During the course of the trial, it was found that, while he did not have access to the Contractor’s cash flow software, Robinson could seek and sometimes had sought information from the software which would indicate when invoices fell due and if they were overdue at any given point in time. At the time of signing the Statutory Declaration, Robinson had failed to check these financial records, the Contractor’s Monthly Project Progress Reports or individual invoices to obtain the necessary information. Robinson also conceded that he knew that the Contractor had experienced severe cash flow problems up to 4 months prior to the date of the Statutory Declaration.
Ultimately, it was held that the limited enquiries that Robinson had made were insufficient suggest that “all reasonable enquiries” had been made and, therefore, Robinson’s false statement in the declaration was misleading and deceptive.
Reliance and Causation
In determining whether the Principal had suffered loss and damage due to Robinson’s the misleading and deceptive conduct, O’Callaghan J considered that causation is established where disclosure of the true circumstances would have caused action different from that in fact taken. His Honour was satisfied that the Principal would have, as it did in respect of payment claim 16, withheld the entire amount of payment claim 15, issued a show cause notice and terminated the contract if it had known the Contractor’s true financial position.
O’Callaghan J rejected Robinson’s apportioning of 50% of the liability to the Contractor, stating that there was no evidence to suggest that the Contractor had misled Robinson or caused him to make the Statutory Declaration. Further, the wording of the Statutory Declaration was clear that it was Robinson making the enquiries and that he was making the statements from his own knowledge and belief. Robinson’s status as an employee alone did not justify the apportionment of liability.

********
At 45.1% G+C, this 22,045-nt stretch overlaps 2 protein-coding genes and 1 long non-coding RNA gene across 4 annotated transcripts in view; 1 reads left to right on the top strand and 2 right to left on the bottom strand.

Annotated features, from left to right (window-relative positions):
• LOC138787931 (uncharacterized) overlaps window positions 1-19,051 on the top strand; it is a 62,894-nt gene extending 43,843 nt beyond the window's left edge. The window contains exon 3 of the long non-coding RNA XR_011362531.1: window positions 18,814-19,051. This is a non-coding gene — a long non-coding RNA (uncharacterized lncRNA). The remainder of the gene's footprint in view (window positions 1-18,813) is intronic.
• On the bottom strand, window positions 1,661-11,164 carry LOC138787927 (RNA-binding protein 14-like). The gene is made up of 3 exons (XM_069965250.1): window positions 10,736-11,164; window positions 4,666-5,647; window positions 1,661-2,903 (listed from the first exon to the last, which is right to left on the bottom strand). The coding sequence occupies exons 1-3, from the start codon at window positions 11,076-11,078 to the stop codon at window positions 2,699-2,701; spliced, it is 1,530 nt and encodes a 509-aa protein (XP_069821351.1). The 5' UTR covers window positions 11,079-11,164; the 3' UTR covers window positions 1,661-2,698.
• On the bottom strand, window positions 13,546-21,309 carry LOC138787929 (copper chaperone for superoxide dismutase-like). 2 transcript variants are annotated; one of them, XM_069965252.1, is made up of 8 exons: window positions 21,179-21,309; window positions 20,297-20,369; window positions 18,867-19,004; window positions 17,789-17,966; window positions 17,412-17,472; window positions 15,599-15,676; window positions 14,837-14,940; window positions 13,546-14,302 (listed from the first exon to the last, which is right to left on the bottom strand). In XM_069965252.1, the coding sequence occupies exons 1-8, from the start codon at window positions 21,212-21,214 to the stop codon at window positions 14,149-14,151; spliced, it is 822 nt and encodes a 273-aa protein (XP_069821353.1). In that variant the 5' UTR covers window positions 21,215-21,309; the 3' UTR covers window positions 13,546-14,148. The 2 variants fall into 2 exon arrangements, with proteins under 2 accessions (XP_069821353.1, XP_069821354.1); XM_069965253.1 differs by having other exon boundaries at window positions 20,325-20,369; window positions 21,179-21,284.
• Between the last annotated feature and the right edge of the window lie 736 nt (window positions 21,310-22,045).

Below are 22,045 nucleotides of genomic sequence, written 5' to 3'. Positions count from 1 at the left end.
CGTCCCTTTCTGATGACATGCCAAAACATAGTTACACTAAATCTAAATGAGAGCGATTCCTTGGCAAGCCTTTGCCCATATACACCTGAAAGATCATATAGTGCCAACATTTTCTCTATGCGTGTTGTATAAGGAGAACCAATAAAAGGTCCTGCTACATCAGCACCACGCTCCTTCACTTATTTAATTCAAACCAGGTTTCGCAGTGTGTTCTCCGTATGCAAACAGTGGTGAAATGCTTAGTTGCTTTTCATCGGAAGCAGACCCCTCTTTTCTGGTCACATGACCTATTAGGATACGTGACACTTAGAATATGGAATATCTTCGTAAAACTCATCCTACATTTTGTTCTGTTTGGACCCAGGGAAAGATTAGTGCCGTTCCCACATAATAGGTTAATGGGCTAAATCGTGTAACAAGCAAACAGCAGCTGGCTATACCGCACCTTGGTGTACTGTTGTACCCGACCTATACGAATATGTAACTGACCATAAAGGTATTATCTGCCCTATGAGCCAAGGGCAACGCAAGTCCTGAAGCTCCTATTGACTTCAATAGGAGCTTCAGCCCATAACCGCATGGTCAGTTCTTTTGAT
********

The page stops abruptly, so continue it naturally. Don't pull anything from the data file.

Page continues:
O’Callaghan J also provided general comments on statutory declarations and their standing. In this regard, his Honour held that a statutory declaration “is a solemn promise, containing… an acknowledgement that it is true and correct and is made in the belief that making a false declaration will render the maker liable to the penalties of perjury.” Further, his Honour stated that the “declaration is an absolute statement to the effect that, to the knowledge of the declarant, all subcontractors and suppliers had been paid in full all moneys which had become payable.”
The Court ordered that Robinson was personally liable to the Principal for the sum of $1,426,641.70, being the amount claimed and paid in respect of payment claim 15, plus interest.
In the context of Security of Payment adjudications, it has previously been held that Adjudicators were not required to consider the truth of statutory declarations where the provision of a statutory declaration was a precondition to payment. Instead, the factual consideration is whether or not the declaration was actually provided.1 The imposition of personal liability on Robinson under the Australian Consumer Law, however, means that those signing statutory declarations should always have knowledge of their contents and make reasonable enquiries where necessary.
1. J Hutchinson Pty Ltd v Glavcom Pty Ltd  NSWSC 126,